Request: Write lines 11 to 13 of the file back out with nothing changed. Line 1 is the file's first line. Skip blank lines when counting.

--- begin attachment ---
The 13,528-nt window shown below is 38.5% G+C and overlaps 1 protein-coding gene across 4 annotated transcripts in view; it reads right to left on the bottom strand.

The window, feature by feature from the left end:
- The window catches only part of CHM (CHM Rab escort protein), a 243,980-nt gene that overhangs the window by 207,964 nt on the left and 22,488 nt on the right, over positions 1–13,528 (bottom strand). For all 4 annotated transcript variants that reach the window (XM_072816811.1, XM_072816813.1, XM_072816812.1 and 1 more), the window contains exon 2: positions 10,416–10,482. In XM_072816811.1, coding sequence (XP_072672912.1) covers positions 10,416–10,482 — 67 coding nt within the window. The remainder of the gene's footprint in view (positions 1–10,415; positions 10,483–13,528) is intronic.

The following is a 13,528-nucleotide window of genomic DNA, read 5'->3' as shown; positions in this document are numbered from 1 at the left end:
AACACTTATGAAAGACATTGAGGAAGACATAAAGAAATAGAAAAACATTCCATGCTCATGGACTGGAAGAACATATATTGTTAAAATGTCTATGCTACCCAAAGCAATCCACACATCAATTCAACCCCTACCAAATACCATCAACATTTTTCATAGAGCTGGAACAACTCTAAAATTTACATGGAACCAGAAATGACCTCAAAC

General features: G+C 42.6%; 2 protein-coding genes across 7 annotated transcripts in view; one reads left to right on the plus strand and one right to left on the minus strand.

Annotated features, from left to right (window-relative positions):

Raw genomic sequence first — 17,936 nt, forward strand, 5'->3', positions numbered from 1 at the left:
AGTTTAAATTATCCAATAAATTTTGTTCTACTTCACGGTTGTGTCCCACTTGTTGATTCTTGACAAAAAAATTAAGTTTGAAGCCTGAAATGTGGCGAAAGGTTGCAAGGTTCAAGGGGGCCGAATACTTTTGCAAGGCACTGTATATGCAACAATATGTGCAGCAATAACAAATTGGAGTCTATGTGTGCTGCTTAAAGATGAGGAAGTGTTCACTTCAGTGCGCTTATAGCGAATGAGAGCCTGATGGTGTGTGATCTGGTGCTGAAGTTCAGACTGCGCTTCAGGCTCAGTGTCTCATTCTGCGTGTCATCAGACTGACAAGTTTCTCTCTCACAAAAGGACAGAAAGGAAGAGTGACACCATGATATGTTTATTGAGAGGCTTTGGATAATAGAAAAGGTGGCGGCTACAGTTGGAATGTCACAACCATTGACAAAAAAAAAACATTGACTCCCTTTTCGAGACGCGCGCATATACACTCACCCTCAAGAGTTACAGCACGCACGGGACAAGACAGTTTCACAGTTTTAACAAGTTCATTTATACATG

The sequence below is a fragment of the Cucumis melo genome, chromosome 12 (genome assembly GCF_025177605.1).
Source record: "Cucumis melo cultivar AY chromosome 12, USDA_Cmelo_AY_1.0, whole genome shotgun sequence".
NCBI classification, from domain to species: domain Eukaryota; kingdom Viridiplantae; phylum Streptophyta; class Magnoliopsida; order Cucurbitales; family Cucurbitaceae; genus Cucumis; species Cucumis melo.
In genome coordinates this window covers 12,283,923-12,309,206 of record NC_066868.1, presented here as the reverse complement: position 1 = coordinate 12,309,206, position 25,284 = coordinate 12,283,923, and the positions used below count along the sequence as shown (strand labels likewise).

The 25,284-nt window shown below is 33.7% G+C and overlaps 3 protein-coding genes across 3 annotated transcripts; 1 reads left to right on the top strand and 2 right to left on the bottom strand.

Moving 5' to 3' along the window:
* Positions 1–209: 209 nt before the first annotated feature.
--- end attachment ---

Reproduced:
Source record: "Cucumis melo cultivar AY chromosome 12, USDA_Cmelo_AY_1.0, whole genome shotgun sequence".
NCBI classification, from domain to species: domain Eukaryota; kingdom Viridiplantae; phylum Streptophyta; class Magnoliopsida; order Cucurbitales; family Cucurbitaceae; genus Cucumis; species Cucumis melo.
In genome coordinates this window covers 12,283,923-12,309,206 of record NC_066868.1, presented here as the reverse complement: position 1 = coordinate 12,309,206, position 25,284 = coordinate 12,283,923, and the positions used below count along the sequence as shown (strand labels likewise).